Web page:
The pro-capitalist triumphalism of the early 1990s has turned into disenchantment, not just with the sham democracy which voters experienced earlier this month, but with the corruption of a mafia-style capitalism.
The demands for a fair election are part of a much bigger movement of discontent which is sweeping
On Saturday, up to a 100,000 Russians from
A map on Spandex, Russia’s largest search engine, showed the protests scheduled for Saturday in around 100 cities around the country, with links to details for each event on a Russian social networking site.
Placards denounced "False elections, false laws, false authorities” and protesters shouted “rogues and thieves give us back our elections”, and called for a “
Their five-point demands are:
- Freedom for political prisoners
- Annulment of the election results
- The resignation of Vladimir Churov, head of the election commission, and an official investigation of vote fraud
- Registration of the opposition parties and new democratic legislation on parties and elections
- New democratic and open elections.
The demonstrators defied pre-emptive strikes by the regime, which saw the arrest last week of opposition leaders like blogger Alexei Navalny, Solidarnost leader Ilya Nashin, Eduard Limonov of the unregistered Other Russia party and Oleg Orlov of the Memorial human rights group. In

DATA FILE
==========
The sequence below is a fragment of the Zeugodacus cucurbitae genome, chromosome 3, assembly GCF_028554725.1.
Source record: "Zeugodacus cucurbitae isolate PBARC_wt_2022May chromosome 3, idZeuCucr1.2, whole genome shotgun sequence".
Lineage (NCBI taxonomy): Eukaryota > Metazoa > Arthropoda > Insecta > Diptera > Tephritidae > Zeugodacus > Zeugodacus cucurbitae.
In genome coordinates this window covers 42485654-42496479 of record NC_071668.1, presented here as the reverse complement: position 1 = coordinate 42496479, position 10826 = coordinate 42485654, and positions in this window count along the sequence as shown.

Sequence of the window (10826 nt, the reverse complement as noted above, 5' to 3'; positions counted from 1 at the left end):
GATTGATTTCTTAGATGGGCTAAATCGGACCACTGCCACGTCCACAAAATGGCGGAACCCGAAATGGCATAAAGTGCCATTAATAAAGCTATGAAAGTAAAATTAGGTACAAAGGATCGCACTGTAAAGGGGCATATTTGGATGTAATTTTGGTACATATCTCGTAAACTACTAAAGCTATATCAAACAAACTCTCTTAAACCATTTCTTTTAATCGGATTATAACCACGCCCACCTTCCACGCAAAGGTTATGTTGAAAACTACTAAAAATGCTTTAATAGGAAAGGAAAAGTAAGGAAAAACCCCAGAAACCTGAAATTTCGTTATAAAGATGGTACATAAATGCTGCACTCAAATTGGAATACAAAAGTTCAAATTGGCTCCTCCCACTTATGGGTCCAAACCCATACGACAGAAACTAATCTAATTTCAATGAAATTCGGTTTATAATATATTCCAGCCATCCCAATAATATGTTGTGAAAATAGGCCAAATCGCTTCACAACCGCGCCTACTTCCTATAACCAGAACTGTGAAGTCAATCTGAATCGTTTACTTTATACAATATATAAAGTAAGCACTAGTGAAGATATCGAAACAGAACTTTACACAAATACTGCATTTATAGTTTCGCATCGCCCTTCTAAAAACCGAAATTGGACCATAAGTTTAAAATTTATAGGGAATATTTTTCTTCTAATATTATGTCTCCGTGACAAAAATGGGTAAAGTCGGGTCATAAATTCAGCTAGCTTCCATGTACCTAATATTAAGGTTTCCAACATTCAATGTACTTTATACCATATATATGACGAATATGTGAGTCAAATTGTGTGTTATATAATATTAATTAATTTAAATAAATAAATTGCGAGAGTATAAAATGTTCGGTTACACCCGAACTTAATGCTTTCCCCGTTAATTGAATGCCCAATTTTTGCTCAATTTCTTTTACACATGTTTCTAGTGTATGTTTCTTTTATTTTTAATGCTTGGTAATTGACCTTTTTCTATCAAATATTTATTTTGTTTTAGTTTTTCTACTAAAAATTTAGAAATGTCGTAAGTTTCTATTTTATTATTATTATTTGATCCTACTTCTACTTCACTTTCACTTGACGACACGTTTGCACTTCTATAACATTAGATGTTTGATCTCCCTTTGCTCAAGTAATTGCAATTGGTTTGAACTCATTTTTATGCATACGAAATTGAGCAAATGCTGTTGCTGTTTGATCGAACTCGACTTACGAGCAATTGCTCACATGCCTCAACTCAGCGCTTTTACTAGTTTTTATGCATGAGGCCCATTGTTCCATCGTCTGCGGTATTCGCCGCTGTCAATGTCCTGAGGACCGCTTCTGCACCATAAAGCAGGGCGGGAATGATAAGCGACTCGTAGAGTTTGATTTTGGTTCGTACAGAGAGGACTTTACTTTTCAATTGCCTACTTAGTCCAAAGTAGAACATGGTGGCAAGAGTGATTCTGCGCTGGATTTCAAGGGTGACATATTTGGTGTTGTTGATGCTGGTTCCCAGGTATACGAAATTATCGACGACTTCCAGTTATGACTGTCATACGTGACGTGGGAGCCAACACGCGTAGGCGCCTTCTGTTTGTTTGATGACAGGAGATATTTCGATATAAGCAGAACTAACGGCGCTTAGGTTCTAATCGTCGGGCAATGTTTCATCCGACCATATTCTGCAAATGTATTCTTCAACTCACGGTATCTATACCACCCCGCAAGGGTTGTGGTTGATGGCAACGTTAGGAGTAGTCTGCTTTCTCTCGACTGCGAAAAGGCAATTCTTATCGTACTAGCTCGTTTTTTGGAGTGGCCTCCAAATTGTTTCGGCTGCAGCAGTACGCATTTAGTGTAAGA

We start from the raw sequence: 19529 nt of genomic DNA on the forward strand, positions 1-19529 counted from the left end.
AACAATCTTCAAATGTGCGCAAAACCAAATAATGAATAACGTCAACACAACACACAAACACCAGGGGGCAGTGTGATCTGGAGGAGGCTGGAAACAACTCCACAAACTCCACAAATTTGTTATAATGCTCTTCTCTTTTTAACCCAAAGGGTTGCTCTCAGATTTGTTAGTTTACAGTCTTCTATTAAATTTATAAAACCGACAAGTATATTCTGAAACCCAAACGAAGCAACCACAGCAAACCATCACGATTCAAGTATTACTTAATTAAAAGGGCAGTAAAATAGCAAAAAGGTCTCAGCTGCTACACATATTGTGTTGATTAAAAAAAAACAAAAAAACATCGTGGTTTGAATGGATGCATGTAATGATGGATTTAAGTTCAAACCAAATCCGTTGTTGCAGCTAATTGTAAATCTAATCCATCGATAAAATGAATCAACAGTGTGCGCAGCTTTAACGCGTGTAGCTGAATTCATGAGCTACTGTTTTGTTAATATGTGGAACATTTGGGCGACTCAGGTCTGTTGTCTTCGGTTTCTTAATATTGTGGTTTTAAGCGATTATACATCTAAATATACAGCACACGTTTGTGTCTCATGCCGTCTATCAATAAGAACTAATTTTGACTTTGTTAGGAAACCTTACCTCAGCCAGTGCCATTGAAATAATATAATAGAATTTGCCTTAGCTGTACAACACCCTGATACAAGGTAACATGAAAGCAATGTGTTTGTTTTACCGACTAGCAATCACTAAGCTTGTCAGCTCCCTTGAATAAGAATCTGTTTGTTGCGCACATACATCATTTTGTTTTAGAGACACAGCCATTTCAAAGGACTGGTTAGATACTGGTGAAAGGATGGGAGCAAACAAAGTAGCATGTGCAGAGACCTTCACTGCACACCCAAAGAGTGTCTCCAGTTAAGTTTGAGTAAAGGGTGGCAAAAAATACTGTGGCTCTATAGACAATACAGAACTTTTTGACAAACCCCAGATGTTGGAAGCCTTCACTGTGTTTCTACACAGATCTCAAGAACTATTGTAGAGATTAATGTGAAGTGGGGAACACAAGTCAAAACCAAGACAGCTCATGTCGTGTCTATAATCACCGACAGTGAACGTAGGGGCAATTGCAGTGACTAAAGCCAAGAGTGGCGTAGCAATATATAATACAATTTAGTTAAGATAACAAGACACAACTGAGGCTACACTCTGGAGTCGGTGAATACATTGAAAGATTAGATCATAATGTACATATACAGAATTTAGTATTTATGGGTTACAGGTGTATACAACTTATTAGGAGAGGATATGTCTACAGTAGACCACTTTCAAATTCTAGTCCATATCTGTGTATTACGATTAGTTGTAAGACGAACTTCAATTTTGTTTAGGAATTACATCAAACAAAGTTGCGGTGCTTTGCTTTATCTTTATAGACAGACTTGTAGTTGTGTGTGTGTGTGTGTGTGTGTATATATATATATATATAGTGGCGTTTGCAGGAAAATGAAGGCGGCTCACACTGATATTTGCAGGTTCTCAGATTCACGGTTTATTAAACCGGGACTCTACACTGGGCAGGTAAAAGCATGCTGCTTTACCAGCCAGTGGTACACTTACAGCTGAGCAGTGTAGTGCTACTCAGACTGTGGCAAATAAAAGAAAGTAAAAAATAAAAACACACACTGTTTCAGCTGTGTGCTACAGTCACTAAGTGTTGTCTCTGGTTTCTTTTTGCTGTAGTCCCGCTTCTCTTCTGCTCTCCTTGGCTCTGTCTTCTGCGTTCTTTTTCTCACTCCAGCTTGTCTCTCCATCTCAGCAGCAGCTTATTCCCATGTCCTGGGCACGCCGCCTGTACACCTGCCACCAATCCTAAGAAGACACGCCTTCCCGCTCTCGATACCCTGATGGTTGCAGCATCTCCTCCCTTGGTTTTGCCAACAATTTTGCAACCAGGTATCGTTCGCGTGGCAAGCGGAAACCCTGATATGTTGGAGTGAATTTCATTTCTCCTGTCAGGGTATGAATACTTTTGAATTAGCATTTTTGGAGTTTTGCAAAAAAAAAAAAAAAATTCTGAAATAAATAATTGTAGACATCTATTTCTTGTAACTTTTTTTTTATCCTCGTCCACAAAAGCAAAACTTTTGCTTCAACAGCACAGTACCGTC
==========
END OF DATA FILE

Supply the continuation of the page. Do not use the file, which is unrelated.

Denial of Service (DDoS) attacks by Putin’s “cyber-warriors” also focused on preventing
President Medvedev has announced an inquiry into voting procedures on his Facebook page, while rejecting a re-run of the election, the central demand of the protests. He was met with an immediate and often mocking response by people saying they did not believe him.
The protests are the largest since the turmoil in August 1990 when thousands took to the streets of
Since replacing Boris Yeltsin, ex-KGB chief Vladimir Putin has reversed the democratic gains promoted by Gorbachev to enable an oligarchy to establish capitalism in
From a massive majority in earlier elections, support for Putin and his United Russia party has fallen to an all-time low, especially as the global economy has swung into a downturn. On Friday, shares in Russian companies saw massive drops as investors fear continuing political instability, as well as lower demands for oil.
One school of thought claims the Russian democratic movement is funded and inspired from
But to denounce those angry with the Russian political system as pawns of the West is ludicrous and insulting. As one demonstrator said: “I don't think any citizen of the country can say he is very happy with anything. We don't have an independent judiciary, there is no freedom of expression – all this combined creates a situation where people are forced to protest.”
A World to Win secretary